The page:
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Clinical diversity in patients with Schnyder corneal dystrophy—a novel and known UBIAD1 pathogenic variants

  • Anna Sarosiak
  • Monika Udziela
  • Aneta Ścieżyńska
  • Dominika Oziębło
  • Anna Wawrzynowska
  • Jacek P. Szaflik
  • Monika Ołdak
Open Access
Cornea
  • 177 Downloads

Abstract

Purpose

Schnyder corneal dystrophy (SCD) is a rare inherited disease that leads to gradual vision loss by the deposition of lipids in the corneal stroma. The aim of this study is to report a novel pathogenic variant in the UBIAD1 gene and present clinical and molecular findings in Polish patients with SCD.

Methods

Individuals (n = 37) originating from four Polish SCD families were subjected for a complete ophthalmological check-up and genetic testing. Corneal changes were visualized by slit-lamp examination, anterior segment optical coherent tomography (AS-OCT), and in vivo confocal microscopy (IVCM).

Results

In a proband with primarily mild SCD that progressed rapidly at the end of the fifth decade of life, a novel missense pathogenic variant in UBIAD1 (p.Thr120Arg) was identified. The other studied SCD family represents the second family reported worldwide with the UBIAD1 p.Asp112Asn variant. SCD in the remaining two families resulted from a frequently identified p.Asn102Ser pathogenic variant. All affected subjects presented a crystalline form of SCD. The severity of corneal changes was age-dependent, and their morphology and localization are described in detail.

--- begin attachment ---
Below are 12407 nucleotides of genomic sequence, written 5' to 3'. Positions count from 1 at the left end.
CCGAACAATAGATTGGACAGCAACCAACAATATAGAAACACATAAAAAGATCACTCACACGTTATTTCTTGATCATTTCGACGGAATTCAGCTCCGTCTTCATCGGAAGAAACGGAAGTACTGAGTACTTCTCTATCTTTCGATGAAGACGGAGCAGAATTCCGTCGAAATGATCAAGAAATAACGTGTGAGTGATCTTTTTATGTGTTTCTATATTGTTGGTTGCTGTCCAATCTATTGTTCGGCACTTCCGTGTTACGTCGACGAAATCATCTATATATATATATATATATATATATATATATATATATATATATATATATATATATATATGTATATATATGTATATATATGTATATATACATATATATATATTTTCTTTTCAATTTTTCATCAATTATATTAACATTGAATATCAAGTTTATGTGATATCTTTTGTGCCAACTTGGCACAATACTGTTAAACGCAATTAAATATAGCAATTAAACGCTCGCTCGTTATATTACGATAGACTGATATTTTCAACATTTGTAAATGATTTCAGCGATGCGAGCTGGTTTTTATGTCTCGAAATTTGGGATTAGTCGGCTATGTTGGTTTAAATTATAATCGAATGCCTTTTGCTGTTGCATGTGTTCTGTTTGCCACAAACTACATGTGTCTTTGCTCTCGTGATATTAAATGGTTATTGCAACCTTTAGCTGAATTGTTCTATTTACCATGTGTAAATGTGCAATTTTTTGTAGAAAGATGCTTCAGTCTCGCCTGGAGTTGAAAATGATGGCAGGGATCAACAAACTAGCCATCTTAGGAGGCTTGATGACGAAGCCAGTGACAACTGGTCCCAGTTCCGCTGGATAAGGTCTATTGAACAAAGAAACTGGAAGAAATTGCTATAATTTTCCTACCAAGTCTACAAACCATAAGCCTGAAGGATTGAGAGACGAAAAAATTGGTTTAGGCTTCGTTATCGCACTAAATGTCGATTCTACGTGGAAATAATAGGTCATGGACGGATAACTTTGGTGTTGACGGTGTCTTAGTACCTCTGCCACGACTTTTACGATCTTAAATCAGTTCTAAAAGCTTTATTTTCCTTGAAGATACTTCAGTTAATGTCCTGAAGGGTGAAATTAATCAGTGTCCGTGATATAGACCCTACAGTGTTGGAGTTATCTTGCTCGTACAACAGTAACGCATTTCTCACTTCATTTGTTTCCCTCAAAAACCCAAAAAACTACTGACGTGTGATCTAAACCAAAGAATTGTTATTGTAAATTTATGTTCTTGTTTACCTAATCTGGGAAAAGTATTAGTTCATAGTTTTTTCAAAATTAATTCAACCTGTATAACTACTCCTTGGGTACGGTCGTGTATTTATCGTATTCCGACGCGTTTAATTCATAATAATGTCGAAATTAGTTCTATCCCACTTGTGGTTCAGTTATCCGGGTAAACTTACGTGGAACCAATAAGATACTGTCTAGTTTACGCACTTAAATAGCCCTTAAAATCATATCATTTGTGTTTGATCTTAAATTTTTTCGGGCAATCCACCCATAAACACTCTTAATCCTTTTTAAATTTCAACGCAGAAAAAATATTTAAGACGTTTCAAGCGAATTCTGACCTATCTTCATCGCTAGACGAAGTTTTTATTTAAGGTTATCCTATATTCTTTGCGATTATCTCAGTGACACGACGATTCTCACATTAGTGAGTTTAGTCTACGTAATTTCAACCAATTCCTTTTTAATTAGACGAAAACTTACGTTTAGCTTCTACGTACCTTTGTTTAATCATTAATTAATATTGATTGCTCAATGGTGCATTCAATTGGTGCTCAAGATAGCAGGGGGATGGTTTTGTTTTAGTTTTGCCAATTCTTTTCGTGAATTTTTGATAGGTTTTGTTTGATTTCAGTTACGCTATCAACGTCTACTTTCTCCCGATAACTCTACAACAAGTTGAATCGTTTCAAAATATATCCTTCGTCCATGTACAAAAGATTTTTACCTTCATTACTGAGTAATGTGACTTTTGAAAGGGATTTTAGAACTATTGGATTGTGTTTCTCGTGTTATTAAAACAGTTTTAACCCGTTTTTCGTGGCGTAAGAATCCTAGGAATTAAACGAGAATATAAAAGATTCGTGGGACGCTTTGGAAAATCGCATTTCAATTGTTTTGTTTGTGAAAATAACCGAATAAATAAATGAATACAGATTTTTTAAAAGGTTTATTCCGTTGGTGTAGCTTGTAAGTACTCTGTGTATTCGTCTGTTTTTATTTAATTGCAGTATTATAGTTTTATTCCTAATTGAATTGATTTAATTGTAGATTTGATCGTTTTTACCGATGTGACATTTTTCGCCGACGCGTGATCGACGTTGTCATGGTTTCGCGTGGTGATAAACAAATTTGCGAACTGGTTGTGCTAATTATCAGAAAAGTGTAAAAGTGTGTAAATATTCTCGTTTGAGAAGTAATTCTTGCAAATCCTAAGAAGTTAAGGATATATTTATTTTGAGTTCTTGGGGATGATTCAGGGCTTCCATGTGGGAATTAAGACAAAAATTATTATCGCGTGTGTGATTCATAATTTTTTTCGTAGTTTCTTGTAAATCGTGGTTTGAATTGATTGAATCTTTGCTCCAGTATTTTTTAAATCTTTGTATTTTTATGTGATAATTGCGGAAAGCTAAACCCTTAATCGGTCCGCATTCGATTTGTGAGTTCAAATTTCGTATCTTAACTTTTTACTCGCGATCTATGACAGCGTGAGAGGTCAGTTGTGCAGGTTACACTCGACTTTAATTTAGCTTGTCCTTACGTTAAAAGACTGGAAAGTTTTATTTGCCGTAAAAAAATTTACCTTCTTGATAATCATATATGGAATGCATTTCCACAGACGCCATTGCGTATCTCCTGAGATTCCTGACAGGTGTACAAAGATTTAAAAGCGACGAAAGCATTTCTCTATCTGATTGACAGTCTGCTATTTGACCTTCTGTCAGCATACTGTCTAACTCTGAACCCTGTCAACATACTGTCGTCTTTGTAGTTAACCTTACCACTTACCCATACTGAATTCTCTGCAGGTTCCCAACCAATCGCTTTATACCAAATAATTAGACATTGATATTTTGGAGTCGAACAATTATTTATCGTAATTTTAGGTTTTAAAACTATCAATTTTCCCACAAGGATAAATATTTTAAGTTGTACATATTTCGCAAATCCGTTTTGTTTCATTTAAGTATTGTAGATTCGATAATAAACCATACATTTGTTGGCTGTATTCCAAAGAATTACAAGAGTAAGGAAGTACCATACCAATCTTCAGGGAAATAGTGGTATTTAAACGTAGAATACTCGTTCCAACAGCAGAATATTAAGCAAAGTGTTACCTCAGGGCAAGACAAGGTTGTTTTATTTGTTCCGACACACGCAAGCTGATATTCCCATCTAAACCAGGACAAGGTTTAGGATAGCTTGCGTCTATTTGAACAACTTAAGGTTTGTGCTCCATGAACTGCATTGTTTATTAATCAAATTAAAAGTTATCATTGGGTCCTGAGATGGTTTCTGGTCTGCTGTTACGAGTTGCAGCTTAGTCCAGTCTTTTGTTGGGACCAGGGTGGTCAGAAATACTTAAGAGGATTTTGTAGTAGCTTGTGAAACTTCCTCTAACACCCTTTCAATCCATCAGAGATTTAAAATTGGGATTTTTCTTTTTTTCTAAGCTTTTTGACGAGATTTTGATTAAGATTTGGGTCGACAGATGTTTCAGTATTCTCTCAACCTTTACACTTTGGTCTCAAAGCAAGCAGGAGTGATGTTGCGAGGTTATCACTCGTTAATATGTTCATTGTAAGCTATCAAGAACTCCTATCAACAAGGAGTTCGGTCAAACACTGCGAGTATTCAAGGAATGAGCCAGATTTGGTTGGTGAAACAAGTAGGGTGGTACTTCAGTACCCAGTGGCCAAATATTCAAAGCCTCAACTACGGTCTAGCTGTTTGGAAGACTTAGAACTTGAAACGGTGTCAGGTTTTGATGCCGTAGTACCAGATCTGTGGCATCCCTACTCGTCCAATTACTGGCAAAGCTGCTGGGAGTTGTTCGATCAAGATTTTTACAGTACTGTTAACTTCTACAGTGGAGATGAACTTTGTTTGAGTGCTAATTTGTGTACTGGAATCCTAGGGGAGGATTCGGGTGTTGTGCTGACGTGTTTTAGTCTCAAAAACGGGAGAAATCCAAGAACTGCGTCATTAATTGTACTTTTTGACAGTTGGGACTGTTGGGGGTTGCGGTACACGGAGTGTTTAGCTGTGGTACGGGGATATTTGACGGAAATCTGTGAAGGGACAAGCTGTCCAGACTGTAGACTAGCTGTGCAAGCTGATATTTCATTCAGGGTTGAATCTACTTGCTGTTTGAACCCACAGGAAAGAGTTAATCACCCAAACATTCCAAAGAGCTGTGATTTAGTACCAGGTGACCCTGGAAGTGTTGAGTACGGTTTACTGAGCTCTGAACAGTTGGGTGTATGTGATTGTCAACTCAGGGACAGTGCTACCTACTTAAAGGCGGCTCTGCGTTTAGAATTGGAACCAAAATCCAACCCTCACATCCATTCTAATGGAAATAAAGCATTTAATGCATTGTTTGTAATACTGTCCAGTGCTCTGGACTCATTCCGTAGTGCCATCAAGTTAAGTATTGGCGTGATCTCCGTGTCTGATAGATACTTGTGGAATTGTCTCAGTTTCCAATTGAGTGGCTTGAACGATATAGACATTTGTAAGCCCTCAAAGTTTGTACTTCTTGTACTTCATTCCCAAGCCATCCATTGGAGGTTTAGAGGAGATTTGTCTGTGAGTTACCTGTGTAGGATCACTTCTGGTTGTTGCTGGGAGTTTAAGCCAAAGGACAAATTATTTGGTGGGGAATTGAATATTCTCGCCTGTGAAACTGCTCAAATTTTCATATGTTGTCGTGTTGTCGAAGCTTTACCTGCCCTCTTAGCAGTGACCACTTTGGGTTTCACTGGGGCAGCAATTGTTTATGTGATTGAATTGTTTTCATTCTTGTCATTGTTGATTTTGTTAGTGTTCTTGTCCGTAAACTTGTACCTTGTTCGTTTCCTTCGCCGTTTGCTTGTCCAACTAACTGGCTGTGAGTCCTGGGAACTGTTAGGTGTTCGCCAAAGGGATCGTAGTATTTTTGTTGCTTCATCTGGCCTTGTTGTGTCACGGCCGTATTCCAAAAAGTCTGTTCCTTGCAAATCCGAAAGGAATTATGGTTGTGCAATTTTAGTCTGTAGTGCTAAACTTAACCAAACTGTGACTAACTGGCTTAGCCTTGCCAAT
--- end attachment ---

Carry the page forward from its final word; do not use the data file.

Conclusion

The novel p.Thr120Arg is the fourth SCD-causing variant lying within the FARM motif of the UBIAD1 protein, which underlines a high importance of this motif for SCD pathogenesis. The current study provides independent evidence for the pathogenic potential of UBIAD1 p.Asp112Asn and new information useful for clinicians.